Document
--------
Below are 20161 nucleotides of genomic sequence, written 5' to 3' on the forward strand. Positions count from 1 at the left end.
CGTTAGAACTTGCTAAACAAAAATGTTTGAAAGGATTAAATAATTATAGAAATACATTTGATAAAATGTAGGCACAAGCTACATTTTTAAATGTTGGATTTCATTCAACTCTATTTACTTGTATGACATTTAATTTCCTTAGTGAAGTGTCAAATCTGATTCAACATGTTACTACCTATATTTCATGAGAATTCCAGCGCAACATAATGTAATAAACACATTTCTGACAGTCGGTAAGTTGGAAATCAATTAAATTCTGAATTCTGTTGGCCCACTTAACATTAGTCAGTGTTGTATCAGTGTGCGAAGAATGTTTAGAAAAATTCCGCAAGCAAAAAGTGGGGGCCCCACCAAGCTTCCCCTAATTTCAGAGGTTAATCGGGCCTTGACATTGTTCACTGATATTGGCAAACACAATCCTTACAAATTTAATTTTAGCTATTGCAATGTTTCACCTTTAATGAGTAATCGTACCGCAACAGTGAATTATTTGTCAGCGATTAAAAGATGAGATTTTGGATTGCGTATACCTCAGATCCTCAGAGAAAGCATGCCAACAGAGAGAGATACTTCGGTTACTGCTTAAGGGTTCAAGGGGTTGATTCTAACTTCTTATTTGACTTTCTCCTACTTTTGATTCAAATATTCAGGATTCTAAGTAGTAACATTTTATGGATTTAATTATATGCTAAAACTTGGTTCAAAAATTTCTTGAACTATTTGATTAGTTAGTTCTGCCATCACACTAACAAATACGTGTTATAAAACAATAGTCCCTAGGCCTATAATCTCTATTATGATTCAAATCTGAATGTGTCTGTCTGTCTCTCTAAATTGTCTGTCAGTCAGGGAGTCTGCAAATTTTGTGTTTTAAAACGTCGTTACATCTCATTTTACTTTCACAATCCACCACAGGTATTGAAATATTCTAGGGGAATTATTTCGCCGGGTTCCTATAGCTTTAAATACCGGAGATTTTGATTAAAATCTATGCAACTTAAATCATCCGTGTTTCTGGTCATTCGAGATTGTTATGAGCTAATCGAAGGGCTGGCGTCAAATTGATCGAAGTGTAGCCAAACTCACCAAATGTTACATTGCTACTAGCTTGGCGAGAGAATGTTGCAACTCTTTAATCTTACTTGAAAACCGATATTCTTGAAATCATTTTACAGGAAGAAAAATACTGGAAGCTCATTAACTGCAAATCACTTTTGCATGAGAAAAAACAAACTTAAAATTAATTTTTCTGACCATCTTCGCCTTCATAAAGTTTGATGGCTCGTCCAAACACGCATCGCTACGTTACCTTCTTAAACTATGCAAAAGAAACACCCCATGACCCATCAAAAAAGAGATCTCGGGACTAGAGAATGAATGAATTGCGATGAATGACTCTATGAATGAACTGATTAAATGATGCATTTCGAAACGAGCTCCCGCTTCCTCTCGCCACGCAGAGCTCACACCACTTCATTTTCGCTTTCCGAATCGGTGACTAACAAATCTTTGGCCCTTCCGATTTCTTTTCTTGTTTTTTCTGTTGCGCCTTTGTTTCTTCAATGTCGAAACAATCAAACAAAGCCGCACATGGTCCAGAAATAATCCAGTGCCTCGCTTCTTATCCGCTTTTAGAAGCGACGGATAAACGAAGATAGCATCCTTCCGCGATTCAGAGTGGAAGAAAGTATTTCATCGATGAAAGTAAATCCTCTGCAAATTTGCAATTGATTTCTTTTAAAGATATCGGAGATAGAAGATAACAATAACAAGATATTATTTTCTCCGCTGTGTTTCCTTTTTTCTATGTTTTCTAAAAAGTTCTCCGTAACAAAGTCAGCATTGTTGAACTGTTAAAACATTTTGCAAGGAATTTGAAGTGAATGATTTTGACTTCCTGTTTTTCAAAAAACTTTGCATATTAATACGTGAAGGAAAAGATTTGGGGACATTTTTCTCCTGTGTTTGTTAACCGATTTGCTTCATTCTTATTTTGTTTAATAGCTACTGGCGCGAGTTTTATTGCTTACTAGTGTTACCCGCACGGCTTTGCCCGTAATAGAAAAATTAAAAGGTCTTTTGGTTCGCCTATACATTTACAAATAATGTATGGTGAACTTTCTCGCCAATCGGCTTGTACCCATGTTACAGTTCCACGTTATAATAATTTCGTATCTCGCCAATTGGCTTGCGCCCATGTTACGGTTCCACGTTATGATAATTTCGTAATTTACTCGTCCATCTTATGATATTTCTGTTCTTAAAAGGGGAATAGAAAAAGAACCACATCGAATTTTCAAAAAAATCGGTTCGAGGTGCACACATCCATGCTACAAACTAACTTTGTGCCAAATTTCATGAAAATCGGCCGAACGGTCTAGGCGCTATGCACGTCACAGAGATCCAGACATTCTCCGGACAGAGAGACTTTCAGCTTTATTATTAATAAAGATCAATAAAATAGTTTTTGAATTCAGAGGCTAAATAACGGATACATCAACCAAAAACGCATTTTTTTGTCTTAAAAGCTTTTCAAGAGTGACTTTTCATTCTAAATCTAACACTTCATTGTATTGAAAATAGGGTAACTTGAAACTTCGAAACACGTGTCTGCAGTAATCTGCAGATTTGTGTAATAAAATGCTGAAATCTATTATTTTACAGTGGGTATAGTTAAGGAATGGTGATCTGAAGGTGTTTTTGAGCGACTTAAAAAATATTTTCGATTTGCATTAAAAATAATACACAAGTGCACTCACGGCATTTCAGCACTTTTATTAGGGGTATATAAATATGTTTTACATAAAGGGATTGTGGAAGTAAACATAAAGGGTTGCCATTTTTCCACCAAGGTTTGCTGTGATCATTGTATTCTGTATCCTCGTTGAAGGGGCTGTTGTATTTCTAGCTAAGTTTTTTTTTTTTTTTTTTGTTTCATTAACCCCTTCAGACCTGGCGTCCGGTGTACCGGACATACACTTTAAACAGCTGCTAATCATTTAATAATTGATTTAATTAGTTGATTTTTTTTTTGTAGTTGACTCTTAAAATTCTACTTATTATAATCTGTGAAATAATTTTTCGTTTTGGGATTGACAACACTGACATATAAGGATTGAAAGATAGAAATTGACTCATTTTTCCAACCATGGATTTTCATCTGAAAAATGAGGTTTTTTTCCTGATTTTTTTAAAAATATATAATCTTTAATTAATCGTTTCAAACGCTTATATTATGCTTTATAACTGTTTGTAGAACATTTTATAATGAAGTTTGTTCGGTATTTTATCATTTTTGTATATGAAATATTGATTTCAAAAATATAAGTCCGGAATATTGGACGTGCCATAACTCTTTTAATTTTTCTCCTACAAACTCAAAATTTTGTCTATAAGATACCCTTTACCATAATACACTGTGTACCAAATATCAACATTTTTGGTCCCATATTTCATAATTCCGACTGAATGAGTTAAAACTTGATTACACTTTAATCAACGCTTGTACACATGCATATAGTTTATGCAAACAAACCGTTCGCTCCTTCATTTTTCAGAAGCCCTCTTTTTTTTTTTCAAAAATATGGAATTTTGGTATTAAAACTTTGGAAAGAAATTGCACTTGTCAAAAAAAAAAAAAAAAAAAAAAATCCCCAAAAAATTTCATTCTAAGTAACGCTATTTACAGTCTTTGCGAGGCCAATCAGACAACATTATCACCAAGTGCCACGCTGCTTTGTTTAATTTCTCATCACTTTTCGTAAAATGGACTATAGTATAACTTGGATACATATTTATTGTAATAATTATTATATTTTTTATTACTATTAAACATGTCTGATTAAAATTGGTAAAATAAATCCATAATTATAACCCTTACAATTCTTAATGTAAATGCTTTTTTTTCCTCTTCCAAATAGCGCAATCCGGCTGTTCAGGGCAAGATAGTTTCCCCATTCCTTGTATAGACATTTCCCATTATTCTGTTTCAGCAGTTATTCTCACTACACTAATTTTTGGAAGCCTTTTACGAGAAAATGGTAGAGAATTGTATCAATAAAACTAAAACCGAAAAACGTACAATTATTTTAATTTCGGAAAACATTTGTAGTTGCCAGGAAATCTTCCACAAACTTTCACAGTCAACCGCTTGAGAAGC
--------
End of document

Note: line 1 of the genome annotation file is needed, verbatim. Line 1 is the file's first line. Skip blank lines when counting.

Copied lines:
Below are 20161 nucleotides of genomic sequence, written 5' to 3' on the forward strand. Positions count from 1 at the left end.